Some Really Cool Uses For TEG, And What This Chemical Does
TEG is short for "triethylene glycol." TEG has dozens of uses, many of which may surprise you. In fact, this chemical is so versatile, the real question should be "What does it not do?" The following examples show TEG's diverse uses and what it does in each example.
Gas Tank Desiccant
You know that stuff you pour into your gas tank every winter to prevent the gas from freezing in your car's tank and fuel line? Yup, that is TEG. It is a desiccant, which means that it helps to evaporate excess water from other liquids. In your gas tank, it makes sure that no water in the gas is able to freeze into ice crystals or clog the fuel line with small chunks of ice. Your car is able to run in freezing cold weather because the fuel does not get stuck or blocked when you use a "gas line antifreeze," which is actually TEG, a desiccant, and not actual antifreeze.
Fog Machine Liquid
No joke! If you buy a fog machine to use at a party, on stage for spooky effects, or to decorate your home and property for Halloween, the fog machine uses TEG to create fog. TEG is much safer than the traditional dry ice and water, and it will not destroy your fog machine's ability to function as dry ice would. It is also a very neat effect on a party bus if you own party buses and are thinking about adding more special effects to the buses. Additionally, it does not create a slippery mess after the fog rolls through the floor of the buses or cascades down from the ceilings of the buses.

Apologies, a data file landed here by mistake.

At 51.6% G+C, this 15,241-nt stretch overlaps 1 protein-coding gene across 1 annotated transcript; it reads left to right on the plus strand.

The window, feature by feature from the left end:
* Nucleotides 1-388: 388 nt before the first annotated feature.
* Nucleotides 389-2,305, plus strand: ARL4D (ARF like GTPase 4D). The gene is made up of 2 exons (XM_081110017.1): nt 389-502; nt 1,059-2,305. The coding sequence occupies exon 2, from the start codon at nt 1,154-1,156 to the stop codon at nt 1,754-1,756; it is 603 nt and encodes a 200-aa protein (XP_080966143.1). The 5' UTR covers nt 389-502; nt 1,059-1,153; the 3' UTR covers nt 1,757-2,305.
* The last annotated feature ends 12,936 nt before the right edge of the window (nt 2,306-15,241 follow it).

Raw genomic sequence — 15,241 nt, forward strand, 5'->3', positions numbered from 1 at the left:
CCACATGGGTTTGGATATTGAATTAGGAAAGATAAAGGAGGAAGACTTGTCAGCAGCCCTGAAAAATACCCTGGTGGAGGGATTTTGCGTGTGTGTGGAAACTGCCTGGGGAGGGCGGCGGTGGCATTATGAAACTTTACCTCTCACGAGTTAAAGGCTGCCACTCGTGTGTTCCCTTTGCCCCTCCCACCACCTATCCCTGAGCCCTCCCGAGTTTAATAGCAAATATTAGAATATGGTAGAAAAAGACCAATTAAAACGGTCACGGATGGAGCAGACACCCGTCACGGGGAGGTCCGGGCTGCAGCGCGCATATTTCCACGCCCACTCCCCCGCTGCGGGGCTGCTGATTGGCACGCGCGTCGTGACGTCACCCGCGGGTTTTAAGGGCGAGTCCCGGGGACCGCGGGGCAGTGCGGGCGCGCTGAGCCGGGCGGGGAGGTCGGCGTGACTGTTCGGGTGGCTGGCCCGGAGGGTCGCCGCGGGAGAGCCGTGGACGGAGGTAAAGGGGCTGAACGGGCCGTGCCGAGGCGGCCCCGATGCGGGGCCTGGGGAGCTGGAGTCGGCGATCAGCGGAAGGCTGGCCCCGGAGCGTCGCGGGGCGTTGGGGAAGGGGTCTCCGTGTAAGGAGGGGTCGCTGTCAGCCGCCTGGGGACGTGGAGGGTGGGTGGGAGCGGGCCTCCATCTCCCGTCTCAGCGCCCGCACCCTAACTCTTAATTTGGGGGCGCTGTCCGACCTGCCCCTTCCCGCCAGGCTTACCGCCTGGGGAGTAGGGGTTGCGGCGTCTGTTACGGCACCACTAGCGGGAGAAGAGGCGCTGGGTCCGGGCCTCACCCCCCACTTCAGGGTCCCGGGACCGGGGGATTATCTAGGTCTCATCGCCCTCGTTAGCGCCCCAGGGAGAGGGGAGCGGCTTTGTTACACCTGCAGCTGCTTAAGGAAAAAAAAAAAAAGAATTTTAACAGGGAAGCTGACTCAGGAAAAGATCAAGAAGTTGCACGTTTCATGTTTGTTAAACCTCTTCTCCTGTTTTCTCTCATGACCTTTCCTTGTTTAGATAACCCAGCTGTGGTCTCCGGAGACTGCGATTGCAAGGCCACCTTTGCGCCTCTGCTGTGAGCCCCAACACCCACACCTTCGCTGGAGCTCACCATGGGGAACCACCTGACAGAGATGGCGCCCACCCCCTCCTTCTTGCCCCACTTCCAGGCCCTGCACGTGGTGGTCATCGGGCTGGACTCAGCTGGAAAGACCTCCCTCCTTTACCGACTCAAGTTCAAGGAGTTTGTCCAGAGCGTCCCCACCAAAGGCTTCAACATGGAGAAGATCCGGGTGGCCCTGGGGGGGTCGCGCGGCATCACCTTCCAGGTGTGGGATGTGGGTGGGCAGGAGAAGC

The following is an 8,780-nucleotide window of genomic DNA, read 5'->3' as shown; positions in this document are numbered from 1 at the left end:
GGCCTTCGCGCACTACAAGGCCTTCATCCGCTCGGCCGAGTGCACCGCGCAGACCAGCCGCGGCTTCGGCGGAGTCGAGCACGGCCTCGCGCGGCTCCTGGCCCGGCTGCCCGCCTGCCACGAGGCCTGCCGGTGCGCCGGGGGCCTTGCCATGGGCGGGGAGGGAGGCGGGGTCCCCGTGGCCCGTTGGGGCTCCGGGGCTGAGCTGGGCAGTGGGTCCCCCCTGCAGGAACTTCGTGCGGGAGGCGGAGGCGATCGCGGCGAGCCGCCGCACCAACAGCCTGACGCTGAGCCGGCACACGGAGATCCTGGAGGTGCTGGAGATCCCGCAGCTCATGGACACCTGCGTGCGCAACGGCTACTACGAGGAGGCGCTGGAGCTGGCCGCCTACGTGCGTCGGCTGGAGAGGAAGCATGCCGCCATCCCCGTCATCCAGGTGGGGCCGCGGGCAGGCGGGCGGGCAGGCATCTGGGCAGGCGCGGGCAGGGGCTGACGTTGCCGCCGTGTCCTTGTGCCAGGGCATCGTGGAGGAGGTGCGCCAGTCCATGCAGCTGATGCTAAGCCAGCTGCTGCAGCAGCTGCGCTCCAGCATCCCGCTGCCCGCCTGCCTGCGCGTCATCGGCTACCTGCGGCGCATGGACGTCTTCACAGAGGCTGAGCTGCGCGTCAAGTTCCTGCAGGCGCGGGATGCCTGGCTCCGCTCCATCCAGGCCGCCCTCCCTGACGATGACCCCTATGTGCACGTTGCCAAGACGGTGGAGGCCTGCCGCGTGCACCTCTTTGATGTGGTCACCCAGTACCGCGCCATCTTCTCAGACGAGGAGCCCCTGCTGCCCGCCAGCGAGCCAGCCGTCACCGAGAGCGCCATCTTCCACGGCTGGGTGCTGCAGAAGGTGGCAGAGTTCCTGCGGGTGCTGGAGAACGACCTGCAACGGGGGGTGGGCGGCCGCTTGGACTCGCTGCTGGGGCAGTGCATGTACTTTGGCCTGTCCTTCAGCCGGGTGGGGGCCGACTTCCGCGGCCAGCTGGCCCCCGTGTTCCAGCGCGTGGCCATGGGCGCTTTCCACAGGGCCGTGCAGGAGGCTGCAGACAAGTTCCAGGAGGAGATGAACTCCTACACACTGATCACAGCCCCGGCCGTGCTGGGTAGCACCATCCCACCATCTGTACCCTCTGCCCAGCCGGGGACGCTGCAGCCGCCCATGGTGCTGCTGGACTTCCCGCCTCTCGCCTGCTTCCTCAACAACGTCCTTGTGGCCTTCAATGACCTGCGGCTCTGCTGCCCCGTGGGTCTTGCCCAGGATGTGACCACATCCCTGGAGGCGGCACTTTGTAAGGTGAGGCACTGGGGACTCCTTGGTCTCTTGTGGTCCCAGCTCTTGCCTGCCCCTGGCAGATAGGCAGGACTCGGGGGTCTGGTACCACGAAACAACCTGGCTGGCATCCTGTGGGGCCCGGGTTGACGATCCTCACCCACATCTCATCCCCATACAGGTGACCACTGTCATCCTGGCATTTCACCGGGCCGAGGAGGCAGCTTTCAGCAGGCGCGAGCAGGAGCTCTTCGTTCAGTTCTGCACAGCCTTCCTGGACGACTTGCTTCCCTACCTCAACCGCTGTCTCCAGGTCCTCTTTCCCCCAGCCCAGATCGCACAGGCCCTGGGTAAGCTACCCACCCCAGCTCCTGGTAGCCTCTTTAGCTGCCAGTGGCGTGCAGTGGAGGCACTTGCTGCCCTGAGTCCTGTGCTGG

Disinfectant or Hand Sanitizer
TEG is naturally antibacterial, which is why it has been used in hand sanitizers in place of rubbing alcohol and in disinfecting cleaners. Check the labels of your most commonly used hand sanitizing product, and your disinfectants in your home and at the office. TEG will be spelled out completely and not abbreviated if it is an active ingredient in the products.
De-Icer for Planes
It is a known fact that if there is too much ice on the wings of planes, the planes are grounded until the ice can be removed. There are a number of ways to handle that, but to keep the transportation hubs of flight moving, the chemical approach to removing ice on the planes is the best. TEG is just one of many chemicals that can withstand temps up to negative seven degrees, and therefore readily melts and evaporates ice.